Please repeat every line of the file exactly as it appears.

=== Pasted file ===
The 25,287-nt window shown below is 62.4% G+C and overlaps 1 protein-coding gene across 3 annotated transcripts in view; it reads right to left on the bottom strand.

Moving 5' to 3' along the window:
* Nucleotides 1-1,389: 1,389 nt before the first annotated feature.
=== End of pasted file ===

The 25,287-nt window shown below is 62.4% G+C and overlaps 1 protein-coding gene across 3 annotated transcripts in view; it reads right to left on the bottom strand.

Moving 5' to 3' along the window:
* Nucleotides 1-1,389: 1,389 nt before the first annotated feature.